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March 31, 1904. He was arraigned June 16, 1904, and pleaded not guilty. James H. Vahey, Esq., and Charles H. Innes, Esq., were assigned by the court as counsel for the defendant. Trial, conducted for the Commonwealth by the Attorney-General, with District Attorney George A. Sanderson and Assistant District Attorney Hugh Bancroft, was entered upon Jan. 2, 1905.

ANTONIO CARACCIOLO, indicted in Hampden County, December, 1904, for the murder of Giuseppe La Rosa, at Springfield, Nov. 13, 1904. The defendant has not yet been arraigned. This case is in charge of District Attorney John F. Noxon.

He was arraigned Thomas E. Grover,

HENRY F. BOLLES, indicted in Norfolk County, December, 1904, for the murder of Annie M. Bolles and Joseph McMurray, at Brookline, Oct. 17, 1904. Dec. 22, 1904, and pleaded not guilty. Esq., and Frederick G. Katzmann, Esq., the court as counsel for the defendant. has been taken. The case is in charge of District Attorney Asa P. French.


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The pressure of business upon the several courts of the Commonwealth is constantly increasing, and some further steps in the direction of relief are much to be desired. The law now provides (Revised Laws, chapter 158, section 10) that upon attaining the age of seventy a justice of either the Supreme Judicial Court or the Superior Court may resign, thereafter receiving during the remainder of his life an amount equal to three-fourths of the salary received by him at the time of his resignation. A similar provision is applicable to justices of such courts whose retirement is caused by disability.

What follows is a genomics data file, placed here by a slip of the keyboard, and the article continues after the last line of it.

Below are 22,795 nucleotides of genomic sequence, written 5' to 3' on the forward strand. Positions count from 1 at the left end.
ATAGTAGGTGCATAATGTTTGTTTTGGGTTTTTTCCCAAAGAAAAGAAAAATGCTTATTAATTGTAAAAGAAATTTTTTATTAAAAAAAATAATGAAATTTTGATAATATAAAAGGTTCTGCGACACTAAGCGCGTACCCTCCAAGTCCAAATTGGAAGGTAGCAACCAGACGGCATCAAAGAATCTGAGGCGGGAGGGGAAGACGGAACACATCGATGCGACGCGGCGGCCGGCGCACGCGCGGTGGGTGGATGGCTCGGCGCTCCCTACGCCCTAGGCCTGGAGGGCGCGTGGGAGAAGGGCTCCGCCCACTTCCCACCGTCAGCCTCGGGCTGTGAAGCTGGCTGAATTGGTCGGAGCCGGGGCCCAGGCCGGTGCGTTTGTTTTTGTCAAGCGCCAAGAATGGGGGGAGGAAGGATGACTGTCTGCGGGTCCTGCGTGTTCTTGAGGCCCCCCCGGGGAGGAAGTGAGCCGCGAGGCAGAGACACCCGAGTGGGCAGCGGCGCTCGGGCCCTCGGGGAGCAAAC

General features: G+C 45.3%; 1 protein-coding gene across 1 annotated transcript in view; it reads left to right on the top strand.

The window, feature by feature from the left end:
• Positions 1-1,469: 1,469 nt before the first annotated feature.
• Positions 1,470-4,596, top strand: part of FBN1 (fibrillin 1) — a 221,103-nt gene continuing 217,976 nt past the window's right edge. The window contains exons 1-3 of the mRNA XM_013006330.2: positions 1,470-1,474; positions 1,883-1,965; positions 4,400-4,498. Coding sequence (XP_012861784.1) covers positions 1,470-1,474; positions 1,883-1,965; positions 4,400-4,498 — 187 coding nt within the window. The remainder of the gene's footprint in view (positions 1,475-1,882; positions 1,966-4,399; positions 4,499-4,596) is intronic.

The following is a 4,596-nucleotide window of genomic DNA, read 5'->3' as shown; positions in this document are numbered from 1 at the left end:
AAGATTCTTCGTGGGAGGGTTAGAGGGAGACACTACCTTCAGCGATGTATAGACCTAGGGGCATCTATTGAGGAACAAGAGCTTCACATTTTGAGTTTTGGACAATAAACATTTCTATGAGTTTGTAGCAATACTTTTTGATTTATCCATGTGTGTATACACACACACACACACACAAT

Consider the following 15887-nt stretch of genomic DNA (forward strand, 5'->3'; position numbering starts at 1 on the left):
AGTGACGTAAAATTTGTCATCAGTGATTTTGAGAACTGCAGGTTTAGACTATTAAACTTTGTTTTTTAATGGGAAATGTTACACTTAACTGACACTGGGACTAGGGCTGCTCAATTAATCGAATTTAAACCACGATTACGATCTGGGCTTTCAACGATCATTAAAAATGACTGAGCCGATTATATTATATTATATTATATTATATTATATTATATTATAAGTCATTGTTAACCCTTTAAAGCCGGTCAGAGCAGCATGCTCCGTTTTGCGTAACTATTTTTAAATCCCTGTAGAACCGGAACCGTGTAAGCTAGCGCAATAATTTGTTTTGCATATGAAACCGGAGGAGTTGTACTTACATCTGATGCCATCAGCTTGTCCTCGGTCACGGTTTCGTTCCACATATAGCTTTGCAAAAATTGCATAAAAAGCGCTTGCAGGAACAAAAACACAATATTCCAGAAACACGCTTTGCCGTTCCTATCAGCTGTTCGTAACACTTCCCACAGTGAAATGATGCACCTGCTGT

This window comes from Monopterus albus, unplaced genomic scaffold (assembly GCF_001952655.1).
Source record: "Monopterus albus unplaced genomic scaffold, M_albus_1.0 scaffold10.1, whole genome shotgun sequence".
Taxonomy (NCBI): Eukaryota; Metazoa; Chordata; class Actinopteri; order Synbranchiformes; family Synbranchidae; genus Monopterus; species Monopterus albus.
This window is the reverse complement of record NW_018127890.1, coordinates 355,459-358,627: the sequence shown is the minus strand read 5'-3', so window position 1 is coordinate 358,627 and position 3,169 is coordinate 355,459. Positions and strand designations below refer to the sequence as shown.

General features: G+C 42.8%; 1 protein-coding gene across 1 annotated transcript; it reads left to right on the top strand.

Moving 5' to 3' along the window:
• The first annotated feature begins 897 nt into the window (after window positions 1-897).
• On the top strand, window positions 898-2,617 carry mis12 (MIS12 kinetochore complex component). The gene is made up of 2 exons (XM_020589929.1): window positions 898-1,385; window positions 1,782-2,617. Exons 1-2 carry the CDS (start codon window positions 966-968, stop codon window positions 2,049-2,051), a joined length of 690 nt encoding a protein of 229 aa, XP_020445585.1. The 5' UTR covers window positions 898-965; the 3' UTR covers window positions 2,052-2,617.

I suggest for your consideration whether it may not be advisable to so amend existing statutes as to make available the services of a justice so retired, with his consent and upon request of the chief justice of the court from which he has retired, for specific causes and for such periods as his health and inclination may permit.

By Revised Laws, chapter 156, section 5, the Supreme Judicial Court is given original and concurrent jurisdiction with the Superior Court of actions of contract and replevin in which the damages demanded or the property claimed exceed in actions brought in the county of Suffolk $4,000, and in actions brought in other counties $1,000.